8. May 2013 The Office of the Information and Privacy Commissioner and the Registrar of Lobbyists are hot on their association’s trail. But a former BC police chief and solicitor general doubts they’ll ever be caught. THERE’S ONE THING THE POLICE TELL YOU never to do when they want to question you, right? Run. Running makes you look even more suspicious. So why do British Columbia’s chiefs of police keep running from me? Fortunately, I’ve gained some high-profile help in this now year-long chase. I first began looking last summer into the activities of the BC Association of
  9. February 2013 A new book provides a shocking analysis of environmental destruction and human rights abuses committed by Canadian mining companies abroad—and how we help them do it. CHANDU CLAVER WAS BORN IN THE SMALL TOWN of Tabuk in the mountainous Cordillera region of the Philippines, near a large copper mine at various times partially owned by Canadian interests. This is where he became a surgeon, got married, and wanted to raise his family. He never planned on being a refugee in Victoria. Throughout the 1980s and 90s, Claver was running a one-man surgical hospital in T
  10. November 2012 An elderly woman, with the support of her family, has been struggling to avoid forced psychiatric treatment at the hands of Vancouver Island Health Authority doctors. WHEN I ARRIVED AT THE PREARRANGED LOCATION, Michelle met me at the door. “Sorry, I didn’t want to tell you on the phone,” she said. “Now we’re going to go to where Mia really is.” We drove through the winding suburban roadways, and it felt like I was being taken into remote mountains of Central America for a secret meeting with el Comandante of the guerrilleros. I was actually on my way to interview a
  11. March 2012 Documents suggest BC Solicitors General and the RCMP have been misleading the public for years. “THERE'S NOTHING, in my view, to be alarmed about,” said Victoria Police Chief Jamie Graham. He was speaking at February’s Reboot Privacy and Security Conference in Victoria, to 200 privacy experts, academics, and government and corporate executives from around North America, including Alberta Privacy Commissioner Jill Clayton and BC Privacy Commissioner Elizabeth Denham. Graham was on a panel with Christopher Parsons, a UVic PhD candidate in political science and su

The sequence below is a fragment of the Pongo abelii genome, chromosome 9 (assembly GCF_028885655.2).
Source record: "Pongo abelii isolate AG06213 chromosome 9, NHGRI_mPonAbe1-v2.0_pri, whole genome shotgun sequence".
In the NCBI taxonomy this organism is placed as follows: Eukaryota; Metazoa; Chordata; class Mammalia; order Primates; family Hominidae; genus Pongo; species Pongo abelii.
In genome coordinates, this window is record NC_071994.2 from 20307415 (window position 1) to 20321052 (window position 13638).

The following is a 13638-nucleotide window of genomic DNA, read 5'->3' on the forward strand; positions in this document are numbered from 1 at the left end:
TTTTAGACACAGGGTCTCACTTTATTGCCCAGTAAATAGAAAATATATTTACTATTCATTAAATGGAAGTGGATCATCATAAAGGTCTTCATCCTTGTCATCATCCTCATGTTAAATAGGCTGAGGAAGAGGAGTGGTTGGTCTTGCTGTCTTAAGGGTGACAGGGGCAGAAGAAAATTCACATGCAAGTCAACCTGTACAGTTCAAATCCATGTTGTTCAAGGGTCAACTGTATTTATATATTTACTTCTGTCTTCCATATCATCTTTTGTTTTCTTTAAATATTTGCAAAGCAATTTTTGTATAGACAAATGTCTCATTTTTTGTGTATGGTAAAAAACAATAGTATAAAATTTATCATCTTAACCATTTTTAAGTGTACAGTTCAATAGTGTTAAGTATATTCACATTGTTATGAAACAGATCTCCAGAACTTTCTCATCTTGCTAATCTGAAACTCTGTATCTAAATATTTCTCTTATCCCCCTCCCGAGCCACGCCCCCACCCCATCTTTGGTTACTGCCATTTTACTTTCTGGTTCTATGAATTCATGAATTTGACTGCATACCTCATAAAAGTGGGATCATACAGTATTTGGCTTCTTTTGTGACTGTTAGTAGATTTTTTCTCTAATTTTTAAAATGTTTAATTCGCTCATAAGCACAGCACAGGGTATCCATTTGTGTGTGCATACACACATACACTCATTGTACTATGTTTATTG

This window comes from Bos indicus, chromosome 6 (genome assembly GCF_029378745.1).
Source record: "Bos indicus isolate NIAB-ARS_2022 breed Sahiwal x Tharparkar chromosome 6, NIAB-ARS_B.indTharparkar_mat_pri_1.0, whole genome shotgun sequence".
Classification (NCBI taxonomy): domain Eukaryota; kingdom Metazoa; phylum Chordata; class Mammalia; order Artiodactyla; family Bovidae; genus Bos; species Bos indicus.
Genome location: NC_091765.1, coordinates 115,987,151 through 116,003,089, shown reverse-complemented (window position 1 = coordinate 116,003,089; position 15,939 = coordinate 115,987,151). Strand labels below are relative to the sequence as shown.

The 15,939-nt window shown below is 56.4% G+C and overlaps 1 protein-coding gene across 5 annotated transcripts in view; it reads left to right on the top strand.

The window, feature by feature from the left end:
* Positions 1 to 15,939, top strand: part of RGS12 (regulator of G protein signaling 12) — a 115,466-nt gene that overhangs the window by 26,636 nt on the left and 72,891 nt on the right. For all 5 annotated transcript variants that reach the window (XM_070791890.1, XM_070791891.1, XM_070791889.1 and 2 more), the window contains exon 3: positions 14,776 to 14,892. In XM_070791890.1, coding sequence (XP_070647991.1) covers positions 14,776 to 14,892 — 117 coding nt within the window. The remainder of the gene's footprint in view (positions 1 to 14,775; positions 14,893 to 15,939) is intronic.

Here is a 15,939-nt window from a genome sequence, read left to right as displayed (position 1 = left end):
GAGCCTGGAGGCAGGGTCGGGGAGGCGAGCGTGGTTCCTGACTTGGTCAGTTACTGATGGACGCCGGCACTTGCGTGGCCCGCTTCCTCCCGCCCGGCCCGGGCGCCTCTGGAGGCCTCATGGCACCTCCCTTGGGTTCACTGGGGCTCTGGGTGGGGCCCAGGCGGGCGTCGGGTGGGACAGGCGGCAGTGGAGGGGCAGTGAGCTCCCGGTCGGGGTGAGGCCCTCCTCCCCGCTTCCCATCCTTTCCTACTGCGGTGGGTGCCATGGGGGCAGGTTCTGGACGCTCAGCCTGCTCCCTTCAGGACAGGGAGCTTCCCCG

12. February 2011 Not many people know that local police and the RCMP have already begun building a massive public traffic surveillance system. And no one knows how they’re going to use it. THE A-NEWS REPORTER and Nanaimo constable interwove: “amazing,” “blown away,” “overwhelming.” “This will revolutionize the way we police,” proclaimed Vancouver police in The Province. Both media and police across North America have engaged in such trumpeting about Automatic Licence Plate Recognition (ALPR). The RCMP and BC government piloted ALPR in 2006 and have expanded it rapidly. BC no
  13. July 2011 There’s much to learn about BC’s laws and eldercare system from the last years of Kathleen Palamarek’s life in a local nursing home—especially from the battles that were fought in her name between her children, care providers and the Vancouver Island Health Authority. IT WAS A SMALL BUT IMPORTANT EPITAPH for a much-loved woman. NDP West Kootenay MLA Katrine Conroy spoke in the provincial legislature in June in support of a public inquiry into the recent “suspicious death” of Kathleen Palamarek, an 88-year-old resident of Broadmead Lodge in Saanich. During Lois S
  14. June 2011 Data obtained through a Freedom of Information request show nearly half of all seniors in long-term care in BC are being given antipsychotics like Risperdal, Zyprexa and Seroquel. That’s almost twice the average for the rest of Canada and amongst the highest rates found anywhere in the world. And even though Health Canada warns these drugs cause a doubling of death rates in the elderly, care workers admit they’re mainly being used as chemical restraints in the absence of adequate staffing and proper oversight. “IT WILL RELAX YOU.” That’s the only explanation hospital
  15. Out of sight from parents and the general public, school teachers and administrators are waging an increasingly tense battle over children with special needs—and the outcome could influence the future of public education. IT'S DISCOURAGING. It’s depressing,” says Julia Christianson, a special education teacher at Cedar Hill Middle School. “I have many parents cry on my shoulder. And many times I ask myself, ‘What else can I do?’” Now, like many teachers, Christianson is protesting publicly. And it’s not about pay, benefits, or holidays; it’s about “class size and composition.”